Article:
SpaceX CEO Elon Musk has teased the first detailed description of the Starlink antennas (“user terminals”) customers will need to connect to the massive satellite internet constellation, revealing a few new and unexpected details about the critical hardware.
Although nearly all public focus is currently (and understandably) on the production and launch of Starlink satellites themselves, that perspective actually glosses over a second element of the constellation that is at least as important. Starlink, after all, is designed to delivered high-speed, low-latency broadband internet to customers around the world, and that service will not just magically appear in the houses of interested consumers. Similar to satellite TV, customers will gain access to their Starlink internet service with an antenna that will have to be installed somewhere on or around the premises.
The challenge that SpaceX faces with the grounded side of Starlink is that – unlike the geostationary satellites that provide satellite TV – satellites in low Earth orbit (LEO) are visible from a specific point on the ground for just a handful of minutes each. Whereas satellite TV dishes simply need to be pointed at one unmoving spot in the sky, Starlink ground antennas will need to constantly change where they are pointed (or at least track constantly-moving and changing satellites) and do so seamlessly and with incredible reliability.
A step further and even more importantly, while SpaceX unequivocally needs to make its Starlink user terminals extremely capable, simple, and reliable, it will also need to find a way to mass-produce millions (ultimately tens to hundreds of millions) of units and keep the cost to consumers unprecedentedly low. At least before Musk’s January 7th, 2020 comment, it was believed that Starlink user terminals would have to rely almost entirely on high-performance phased-array antennas, referring to antennas that are steered electronically – i.e. without physically moving.
100% phased-array steering would likely result in the best possible user terminal from the standpoint of reliability and performance. However, full phased-array antennas – while making rapid progress – are still extremely expensive to manufacture compared to more basic alternatives, meaning that it could be an immense challenge – possibly much harder than building and launching Starlink satellites themselves – to mass-produce affordable user terminals under that paradigm. It’s possible that SpaceX has actually come to the same conclusion and is choosing to compromise with its first-generation user terminals, prioritizing time to market and cost per unit at the expense of peak performance and optimal reliability.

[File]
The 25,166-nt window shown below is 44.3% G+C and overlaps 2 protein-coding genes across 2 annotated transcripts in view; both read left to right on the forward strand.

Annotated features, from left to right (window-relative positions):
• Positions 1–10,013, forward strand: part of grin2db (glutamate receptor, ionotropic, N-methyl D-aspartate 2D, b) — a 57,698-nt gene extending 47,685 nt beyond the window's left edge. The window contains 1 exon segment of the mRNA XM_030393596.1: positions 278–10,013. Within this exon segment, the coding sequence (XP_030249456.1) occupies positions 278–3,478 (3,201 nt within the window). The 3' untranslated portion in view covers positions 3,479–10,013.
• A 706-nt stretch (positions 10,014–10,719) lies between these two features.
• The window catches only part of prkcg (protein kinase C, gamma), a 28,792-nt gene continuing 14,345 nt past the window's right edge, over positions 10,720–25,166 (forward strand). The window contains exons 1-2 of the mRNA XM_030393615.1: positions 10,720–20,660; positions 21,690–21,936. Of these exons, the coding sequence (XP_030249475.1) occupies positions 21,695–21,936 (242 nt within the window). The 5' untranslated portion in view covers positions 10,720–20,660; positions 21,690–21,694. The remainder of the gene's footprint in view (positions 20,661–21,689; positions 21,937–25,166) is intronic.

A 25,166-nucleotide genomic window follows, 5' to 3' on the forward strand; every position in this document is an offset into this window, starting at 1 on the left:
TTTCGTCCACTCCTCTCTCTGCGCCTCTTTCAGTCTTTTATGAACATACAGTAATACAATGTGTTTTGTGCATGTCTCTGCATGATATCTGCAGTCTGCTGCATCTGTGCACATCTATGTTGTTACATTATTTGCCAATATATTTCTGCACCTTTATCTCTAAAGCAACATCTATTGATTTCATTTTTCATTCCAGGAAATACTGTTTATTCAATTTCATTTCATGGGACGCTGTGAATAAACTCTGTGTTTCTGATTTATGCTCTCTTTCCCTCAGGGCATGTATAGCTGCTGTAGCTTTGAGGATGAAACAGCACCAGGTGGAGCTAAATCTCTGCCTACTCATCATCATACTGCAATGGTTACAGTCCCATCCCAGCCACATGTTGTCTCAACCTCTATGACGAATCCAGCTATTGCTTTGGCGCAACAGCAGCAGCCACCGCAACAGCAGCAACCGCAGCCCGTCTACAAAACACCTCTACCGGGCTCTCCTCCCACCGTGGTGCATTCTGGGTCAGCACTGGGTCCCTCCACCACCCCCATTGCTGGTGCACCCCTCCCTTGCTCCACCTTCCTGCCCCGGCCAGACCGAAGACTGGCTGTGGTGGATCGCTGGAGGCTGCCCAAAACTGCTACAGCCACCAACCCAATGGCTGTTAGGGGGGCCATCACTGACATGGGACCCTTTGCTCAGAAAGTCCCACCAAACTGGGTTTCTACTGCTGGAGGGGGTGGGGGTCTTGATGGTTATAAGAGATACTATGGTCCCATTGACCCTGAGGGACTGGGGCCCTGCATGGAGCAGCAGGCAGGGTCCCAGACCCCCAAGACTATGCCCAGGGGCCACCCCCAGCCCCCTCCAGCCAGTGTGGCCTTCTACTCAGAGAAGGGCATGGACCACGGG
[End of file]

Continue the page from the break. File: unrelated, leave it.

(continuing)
Competitor OneWeb may actually have a step up on SpaceX on that front, having reportedly already made great progress developing an exceptionally cheap flat-panel phased-array antenna capable of at least decent throughput (10-50 Mbps). On January 7th, Musk revealed that the current iteration of Starlink user terminals look like a “thin, flat, round UFO on a stick” and features “motors to self-adjust [and ensure it’s at the] optimal angle to view [the] sky.”
The latter tidbit came as a bit of a surprise, given that nearly all cutting-edge phased-array antennas in development feature flat-panel designs and mounting hardware and pointedly avoid mechanical steering – one of the great benefits of phased arrays. It’s ultimately unclear what purpose a mechanical pointing motor would serve on a Starlink user terminal. If the terminal is centered around a true phased-array antenna, mechanical steering would be an almost vestigial addition. However, it’s possible that SpaceX has found a way to hybridize electronic (phased-array) and mechanical steering to produce user terminals that are exceptionally cheap and high-performance at the cost of a reliability risk (moving parts).
Ultimately, it looks like we will find out much sooner than later how exactly SpaceX’s Starlink user terminals work, among other details. Musk says that Starlink will be able to start serving customers in Canada and the Northern US with as few as four additional Starlink launches, meaning that some form of beta test could begin after Starlink V1 L6.
As of now, SpaceX has 1-2 more Starlink missions scheduled to launch later this month. If SpaceX averages two launches per month, Starlink could be serving its first customers as early as March or April 2020.
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